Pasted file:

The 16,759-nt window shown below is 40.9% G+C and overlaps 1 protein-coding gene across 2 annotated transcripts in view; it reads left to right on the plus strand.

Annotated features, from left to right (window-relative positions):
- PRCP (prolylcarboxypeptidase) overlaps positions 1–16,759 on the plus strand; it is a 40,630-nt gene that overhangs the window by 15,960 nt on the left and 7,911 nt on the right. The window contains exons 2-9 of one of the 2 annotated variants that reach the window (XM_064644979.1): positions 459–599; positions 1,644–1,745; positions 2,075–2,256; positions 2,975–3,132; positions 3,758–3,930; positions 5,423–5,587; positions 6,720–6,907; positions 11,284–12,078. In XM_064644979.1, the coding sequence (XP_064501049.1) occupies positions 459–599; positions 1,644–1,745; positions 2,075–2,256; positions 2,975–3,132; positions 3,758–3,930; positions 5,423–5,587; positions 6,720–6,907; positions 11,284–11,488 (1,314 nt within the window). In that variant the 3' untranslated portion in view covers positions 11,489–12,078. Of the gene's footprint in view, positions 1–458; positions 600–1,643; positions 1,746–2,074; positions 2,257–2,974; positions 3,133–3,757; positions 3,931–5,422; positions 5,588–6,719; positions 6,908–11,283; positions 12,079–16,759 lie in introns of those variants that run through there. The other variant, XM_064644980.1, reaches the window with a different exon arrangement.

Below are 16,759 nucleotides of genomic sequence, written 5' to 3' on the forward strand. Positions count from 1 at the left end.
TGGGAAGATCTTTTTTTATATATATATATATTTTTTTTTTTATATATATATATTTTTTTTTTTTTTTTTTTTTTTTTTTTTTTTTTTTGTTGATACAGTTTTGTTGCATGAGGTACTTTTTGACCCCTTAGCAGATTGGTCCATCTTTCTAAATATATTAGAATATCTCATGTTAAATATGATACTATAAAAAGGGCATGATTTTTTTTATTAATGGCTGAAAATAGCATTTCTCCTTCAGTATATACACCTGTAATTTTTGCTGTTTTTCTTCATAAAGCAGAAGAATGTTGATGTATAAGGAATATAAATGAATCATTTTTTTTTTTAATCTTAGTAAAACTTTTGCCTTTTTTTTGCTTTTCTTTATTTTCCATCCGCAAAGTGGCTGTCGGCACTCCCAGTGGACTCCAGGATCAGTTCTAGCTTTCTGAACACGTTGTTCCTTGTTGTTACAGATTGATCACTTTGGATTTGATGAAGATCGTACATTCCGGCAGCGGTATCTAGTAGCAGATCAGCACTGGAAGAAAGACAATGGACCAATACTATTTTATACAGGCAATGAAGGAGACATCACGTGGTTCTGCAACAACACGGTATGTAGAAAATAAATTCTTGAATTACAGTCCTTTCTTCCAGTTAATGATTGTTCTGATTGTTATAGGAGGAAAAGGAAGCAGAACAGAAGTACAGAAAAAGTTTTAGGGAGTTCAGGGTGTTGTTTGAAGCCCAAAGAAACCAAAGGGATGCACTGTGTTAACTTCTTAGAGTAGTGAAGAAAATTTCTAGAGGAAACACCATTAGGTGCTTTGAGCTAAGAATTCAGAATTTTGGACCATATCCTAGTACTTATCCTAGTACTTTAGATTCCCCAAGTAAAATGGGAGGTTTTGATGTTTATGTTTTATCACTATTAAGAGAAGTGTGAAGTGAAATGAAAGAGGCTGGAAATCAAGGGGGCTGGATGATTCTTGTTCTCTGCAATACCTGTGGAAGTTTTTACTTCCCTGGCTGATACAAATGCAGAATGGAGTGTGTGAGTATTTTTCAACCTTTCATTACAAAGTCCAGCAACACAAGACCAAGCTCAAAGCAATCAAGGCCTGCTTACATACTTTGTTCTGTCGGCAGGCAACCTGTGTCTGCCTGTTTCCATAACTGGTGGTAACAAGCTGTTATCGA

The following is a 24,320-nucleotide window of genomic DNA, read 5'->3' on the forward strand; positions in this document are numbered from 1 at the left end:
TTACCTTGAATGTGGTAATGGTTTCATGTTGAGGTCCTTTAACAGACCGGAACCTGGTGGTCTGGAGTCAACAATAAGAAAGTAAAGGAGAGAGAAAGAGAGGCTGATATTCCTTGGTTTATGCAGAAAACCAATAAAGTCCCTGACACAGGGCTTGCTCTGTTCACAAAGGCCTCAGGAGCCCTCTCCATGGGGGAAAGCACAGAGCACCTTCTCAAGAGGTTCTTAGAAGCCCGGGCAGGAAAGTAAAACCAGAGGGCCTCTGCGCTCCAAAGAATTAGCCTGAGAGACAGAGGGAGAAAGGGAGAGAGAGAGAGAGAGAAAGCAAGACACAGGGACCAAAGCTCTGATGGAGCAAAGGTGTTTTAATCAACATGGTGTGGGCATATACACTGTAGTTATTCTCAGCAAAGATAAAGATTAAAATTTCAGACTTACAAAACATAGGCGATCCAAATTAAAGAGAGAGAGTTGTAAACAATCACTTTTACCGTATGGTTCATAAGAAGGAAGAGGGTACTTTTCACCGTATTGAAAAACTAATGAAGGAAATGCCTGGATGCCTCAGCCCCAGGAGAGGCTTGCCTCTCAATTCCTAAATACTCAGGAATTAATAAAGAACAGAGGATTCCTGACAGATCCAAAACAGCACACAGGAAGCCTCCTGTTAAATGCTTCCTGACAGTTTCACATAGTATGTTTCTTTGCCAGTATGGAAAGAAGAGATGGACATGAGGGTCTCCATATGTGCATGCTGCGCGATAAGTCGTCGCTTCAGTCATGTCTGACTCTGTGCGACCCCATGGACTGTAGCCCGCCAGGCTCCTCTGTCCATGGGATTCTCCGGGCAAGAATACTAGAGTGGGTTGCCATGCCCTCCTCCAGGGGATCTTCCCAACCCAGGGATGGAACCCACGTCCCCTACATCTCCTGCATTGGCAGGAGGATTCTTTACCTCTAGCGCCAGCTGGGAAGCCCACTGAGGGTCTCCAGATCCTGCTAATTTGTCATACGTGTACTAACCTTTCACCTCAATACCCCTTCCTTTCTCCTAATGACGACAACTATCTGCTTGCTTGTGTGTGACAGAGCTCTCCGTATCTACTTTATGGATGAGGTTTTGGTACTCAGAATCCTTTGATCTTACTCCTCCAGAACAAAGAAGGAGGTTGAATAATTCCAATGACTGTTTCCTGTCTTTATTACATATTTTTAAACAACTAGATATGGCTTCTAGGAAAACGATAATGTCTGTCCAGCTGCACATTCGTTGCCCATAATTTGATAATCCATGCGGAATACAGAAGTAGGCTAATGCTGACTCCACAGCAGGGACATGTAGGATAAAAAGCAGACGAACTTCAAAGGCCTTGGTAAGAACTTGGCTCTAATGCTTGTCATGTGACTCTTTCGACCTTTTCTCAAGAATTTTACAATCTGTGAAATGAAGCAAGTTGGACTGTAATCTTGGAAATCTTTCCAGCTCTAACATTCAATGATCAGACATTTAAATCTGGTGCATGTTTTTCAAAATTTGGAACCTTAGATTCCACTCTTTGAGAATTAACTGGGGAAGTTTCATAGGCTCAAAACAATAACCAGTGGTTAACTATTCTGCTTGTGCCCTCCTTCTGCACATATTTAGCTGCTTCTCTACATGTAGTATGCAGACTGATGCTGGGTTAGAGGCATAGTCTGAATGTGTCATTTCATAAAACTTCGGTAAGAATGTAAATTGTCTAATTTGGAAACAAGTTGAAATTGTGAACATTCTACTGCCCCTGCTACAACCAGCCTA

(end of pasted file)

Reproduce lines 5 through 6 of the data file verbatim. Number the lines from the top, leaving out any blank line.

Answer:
TGGGAAGATCTTTTTTTATATATATATATATTTTTTTTTTTATATATATATATTTTTTTTTTTTTTTTTTTTTTTTTTTTTTTTTTTTGTTGATACAGTTTTGTTGCATGAGGTACTTTTTGACCCCTTAGCAGATTGGTCCATCTTTCTAAATATATTAGAATATCTCATGTTAAATATGATACTATAAAAAGGGCATGATTTTTTTTATTAATGGCTGAAAATAGCATTTCTCCTTCAGTATATACACCTGTAATTTTTGCTGTTTTTCTTCATAAAGCAGAAGAATGTTGATGTATAAGGAATATAAATGAATCATTTTTTTTTTTAATCTTAGTAAAACTTTTGCCTTTTTTTTGCTTTTCTTTATTTTCCATCCGCAAAGTGGCTGTCGGCACTCCCAGTGGACTCCAGGATCAGTTCTAGCTTTCTGAACACGTTGTTCCTTGTTGTTACAGATTGATCACTTTGGATTTGATGAAGATCGTACATTCCGGCAGCGGTATCTAGTAGCAGATCAGCACTGGAAGAAAGACAATGGACCAATACTATTTTATACAGGCAATGAAGGAGACATCACGTGGTTCTGCAACAACACGGTATGTAGAAAATAAATTCTTGAATTACAGTCCTTTCTTCCAGTTAATGATTGTTCTGATTGTTATAGGAGGAAAAGGAAGCAGAACAGAAGTACAGAAAAAGTTTTAGGGAGTTCAGGGTGTTGTTTGAAGCCCAAAGAAACCAAAGGGATGCACTGTGTTAACTTCTTAGAGTAGTGAAGAAAATTTCTAGAGGAAACACCATTAGGTGCTTTGAGCTAAGAATTCAGAATTTTGGACCATATCCTAGTACTTATCCTAGTACTTTAGATTCCCCAAGTAAAATGGGAGGTTTTGATGTTTATGTTTTATCACTATTAAGAGAAGTGTGAAGTGAAATGAAAGAGGCTGGAAATCAAGGGGGCTGGATGATTCTTGTTCTCTGCAATACCTGTGGAAGTTTTTACTTCCCTGGCTGATACAAATGCAGAATGGAGTGTGTGAGTATTTTTCAACCTTTCATTACAAAGTCCAGCAACACAAGACCAAGCTCAAAGCAATCAAGGCCTGCTTACATACTTTGTTCTGTCGGCAGGCAACCTGTGTCTGCCTGTTTCCATAACTGGTGGTAACAAGCTGTTATCGA

The following is a 24,320-nucleotide window of genomic DNA, read 5'->3' on the forward strand; positions in this document are numbered from 1 at the left end: